NEW YORK — Live commercial theater from Broadway to Los Angeles would get a huge financial boost under a change in the federal tax code that’s being championed by such actors as Neil Patrick Harris, Bryan Cranston and Tyne Daly.

U.S. Sen. Charles Schumer’s proposal would allow 100 percent of any live theater investment to be deducted up to $15 million per production, whether the eventual show is a hit or a flop, a benefit that is currently being granted to film and TV projects.

“Investing in Broadway and live theater is often a big risk. It’s difficult to get banks and financial institutions to back up these productions,” Schumer said. His amendment, he added, “will put Broadway and live theater on the same footing as TV and film.”

Schumer said the change would create “thousands and thousands” more jobs for actors and backstage workers, and produce more shows nationwide, giving a shot in the arm to the hotel, restaurant and taxi industries. He noted that other countries also grant live theater similar breaks.

The change was added to a tax bill that recently passed the Senate Finance Committee and Schumer expects it to be voted on by the full Senate within a month and a half. The House could vote on it as early as this summer, he said.

The New York senator was joined at a Monday news conference by Harris, Cranston, Daly and producer Harvey Weinstein, as well as cast members from “The Phantom of the Opera,” “Newsies” and “Rodgers + Hammerstein’s Cinderella.”


Cranston, the “Breaking Bad” star currently playing President Lyndon B. Johnson in the play “All the Way,” said the tax change would enable theater producers to take more chances on “story-telling that may be on the fringe but just may be incredibly important.”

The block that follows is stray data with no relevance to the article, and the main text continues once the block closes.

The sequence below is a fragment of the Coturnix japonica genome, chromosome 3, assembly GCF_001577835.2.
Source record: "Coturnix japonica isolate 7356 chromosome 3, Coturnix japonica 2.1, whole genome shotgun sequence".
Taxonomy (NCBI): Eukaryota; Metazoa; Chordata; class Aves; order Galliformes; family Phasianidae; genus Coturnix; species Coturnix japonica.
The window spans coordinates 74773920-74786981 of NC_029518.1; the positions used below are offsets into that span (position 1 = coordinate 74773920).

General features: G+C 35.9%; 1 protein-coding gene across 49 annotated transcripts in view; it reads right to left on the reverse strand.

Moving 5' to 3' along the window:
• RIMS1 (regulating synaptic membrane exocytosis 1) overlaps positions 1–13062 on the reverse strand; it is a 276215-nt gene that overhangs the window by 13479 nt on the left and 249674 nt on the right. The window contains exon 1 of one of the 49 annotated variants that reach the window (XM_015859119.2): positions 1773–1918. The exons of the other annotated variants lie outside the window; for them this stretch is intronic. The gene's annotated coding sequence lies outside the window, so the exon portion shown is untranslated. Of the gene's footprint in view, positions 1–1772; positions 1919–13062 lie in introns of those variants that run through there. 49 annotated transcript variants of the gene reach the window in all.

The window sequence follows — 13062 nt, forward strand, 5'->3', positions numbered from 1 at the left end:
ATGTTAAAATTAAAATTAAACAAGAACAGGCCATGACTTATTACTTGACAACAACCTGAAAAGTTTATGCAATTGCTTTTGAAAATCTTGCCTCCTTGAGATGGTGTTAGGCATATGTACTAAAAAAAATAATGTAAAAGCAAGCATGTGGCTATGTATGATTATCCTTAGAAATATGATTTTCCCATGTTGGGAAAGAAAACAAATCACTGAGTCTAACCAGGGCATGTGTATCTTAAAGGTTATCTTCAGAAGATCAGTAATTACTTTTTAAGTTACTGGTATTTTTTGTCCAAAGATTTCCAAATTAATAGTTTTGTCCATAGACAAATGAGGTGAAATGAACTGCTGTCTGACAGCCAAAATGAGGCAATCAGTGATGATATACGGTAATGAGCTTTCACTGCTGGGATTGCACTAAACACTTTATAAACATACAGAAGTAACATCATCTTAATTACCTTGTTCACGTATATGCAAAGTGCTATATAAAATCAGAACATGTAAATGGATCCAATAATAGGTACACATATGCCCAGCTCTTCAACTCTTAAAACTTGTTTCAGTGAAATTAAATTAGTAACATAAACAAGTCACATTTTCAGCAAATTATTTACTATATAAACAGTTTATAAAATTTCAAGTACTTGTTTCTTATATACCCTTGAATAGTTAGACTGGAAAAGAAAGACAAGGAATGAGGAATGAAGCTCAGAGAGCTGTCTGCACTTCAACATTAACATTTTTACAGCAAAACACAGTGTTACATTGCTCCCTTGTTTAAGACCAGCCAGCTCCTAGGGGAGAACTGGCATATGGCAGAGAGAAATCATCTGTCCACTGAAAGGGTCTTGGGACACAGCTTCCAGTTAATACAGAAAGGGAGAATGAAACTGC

“Full houses is what we’re looking for,” Cranston said. “Adventurous, new storytelling and making sure that every theater in New York has a play. It’s good for commerce. It’s good for actors. It’s good for taxi drivers and hotel workers and restaurant workers. So it’s good all around.”

The backers of the change pointed out that the benefits go far beyond New York. In the 2008-2009 theater season — the most recent year for which data is available — some 40 touring Broadway shows performed in 192 venues to more than 13 million theater-goers, contributing almost $3.4 billion to the U.S. economy.

Weinstein, who has produced stage hits like “Billy Elliot: The Musical” and “August: Osage County,” noted that he’d recently taken the Peter Pan musical “Finding Neverland” to Great Britain to take advantage of that nation’s more attractive tax breaks. “If we had more support for Broadway, people like myself would be more adventurous,” he said.

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